So, what do we think of Thin Stix? Just like their “fat” counterparts, we adore them! I can’t recommend Thin Stix enough. If your kids like doing art projects, you definitely need Kwik Stix in your life. You can purchase them from Amazon or the Toys R Us website. Even better is winning a set, though! The Pencil Grip, Inc. has graciously offered to provide a set of Thin Stix to one lucky reader of this post. Enter using the Giveaway Tools widget below. The giveaway runs from now through Sunday, May 28, 2017 at 11:59 pm PST. Good luck!

Blessings,

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No Mess Art with Thin Stix Classic Colors {The Pencil Grip, Inc. Reviews}
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My Week in Pictures: May 20

Besides the normal school etc…, we had a fun week. Here’s a taste.

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This picture wasn’t taken this week, but it was perfect for Mother’s Day – all four of my boys in one photograph. 

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We found a pond just a few blocks from where we’re staying right now, and there are lots of ducks and geese who live there. The boys have had a really fun time going to visit them. We went twice last week, and it’s really neat to see them interacting with nature so freely. We took some bread one day (old hamburger buns) and taught Small Fry how to tear it very small so that his portion would last a long time. By the end, Will and Seahawk had some of the geese literally eating out of their hands. That was pretty cool. Small Fry tried to let one of them eat from his hand, and it nipped at his fingers even though he did everything right and held his hand very flat. After that he was happy to just toss the bread.

When we ran out of bread, we walked around to the other side of the pond where Seahawk and Munchkin skipped some rocks. Seahawk is a natural at that (at most athletic things, actually) and was able to get 5+ skips a few different times.

IMG_0179After we left the pond, we were going to go to a local ice cream place where they have lots of different (unusual) flavors of ice cream. Will and I went there a week or so ago and had the rose petal flavor (it tastes mostly like vanilla, but there’s an aftertaste that is just what you’d think roses taste like based on their scent). Unfortunately, they were closed by the time we got there, so we went to Dairy Queen instead. Small Fry was pretty excited about the Guardians of the Galaxy cutout there and wanted his picture taken, so we did that for him. He has a photo album that he loves to look at full of pictures of some of the experiences we’ve done together. I’m sure this one will end up in there at some point.

IMG_0217That night, after we’d been asleep for a few hours, Small Fry came into our room crying. I woke up to find out what was going on with him; he said his lip was hurting a lot. I took him into the bathroom so I could turn the light on without bothering anyone else and take a look. He had quite the fat lip and was bleeding just a little bit up underneath. The blood wasn’t severe, so I got him calmed down and back into bed so we could all get enough sleep and deal with it more in the morning.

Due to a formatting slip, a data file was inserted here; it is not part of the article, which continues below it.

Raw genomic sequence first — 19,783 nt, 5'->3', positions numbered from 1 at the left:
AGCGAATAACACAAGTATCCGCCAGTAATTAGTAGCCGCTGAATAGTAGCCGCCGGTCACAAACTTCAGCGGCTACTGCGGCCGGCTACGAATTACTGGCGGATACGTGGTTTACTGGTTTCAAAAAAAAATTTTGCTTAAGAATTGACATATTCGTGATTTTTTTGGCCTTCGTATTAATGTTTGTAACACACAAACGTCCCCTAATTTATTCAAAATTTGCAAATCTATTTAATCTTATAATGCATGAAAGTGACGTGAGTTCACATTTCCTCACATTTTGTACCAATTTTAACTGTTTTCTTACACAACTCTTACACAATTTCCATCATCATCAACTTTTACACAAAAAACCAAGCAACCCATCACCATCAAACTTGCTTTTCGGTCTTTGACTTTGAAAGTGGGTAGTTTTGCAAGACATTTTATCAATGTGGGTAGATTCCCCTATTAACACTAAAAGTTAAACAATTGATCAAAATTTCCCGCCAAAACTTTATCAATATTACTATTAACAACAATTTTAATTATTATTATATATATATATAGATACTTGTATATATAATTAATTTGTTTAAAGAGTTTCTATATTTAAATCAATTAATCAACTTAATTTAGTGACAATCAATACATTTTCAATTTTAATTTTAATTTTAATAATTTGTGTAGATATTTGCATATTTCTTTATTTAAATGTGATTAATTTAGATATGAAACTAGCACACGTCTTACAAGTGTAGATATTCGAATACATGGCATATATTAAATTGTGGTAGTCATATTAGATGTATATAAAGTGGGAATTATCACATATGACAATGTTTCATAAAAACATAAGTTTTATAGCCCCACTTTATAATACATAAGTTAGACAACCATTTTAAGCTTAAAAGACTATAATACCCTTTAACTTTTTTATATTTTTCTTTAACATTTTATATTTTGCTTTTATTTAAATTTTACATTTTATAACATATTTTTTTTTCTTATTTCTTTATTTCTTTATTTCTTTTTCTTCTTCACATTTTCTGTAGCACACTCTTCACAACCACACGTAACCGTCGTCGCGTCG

The following morning, when neither of us were as tired, I got the full story out of him. Turns out he’d fallen out of bed during the night, and because the boys are in such close quarters (all four are sharing one room temporarily), he slammed his face into Seahawk’s bed frame when he fell, hence the fat lip and bleeding. It was very sore all that day, and the next afternoon he came running up to give me a hug and very gently bonked into me. Even though it was hardly any pressure at all, it was enough to break open the scab under his lip and he started bleeding profusely. We got that under control, and everything’s been fine since then.

IMG_0221The last picture I have to share is Munchkin in his new glasses. The boys qualify for their annual eye exams each spring, so we make sure to get them done every year. Seahawk and Small Fry don’t have any issues, but we get them checked anyway. Dragonfly is small enough that he doesn’t need exams yet, but the eye doctor said starting next year, he will. Munchkin, though, wears glasses. He has since he was 5, when he was diagnosed with an astigmatism. He tells me that he doesn’t remember a time that he didn’t have glasses. I remember his first pair of glasses, and that was a magical time. He was small, and didn’t even realize he hadn’t been seeing very well. We took him to pick up his glasses a few days after the eye exam, and as soon as he put them on, his face lit up. He could see so well! That really was a wonderful moment.

Blessings,

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A Christian Superhero? {Captain} Absolutely! (book review)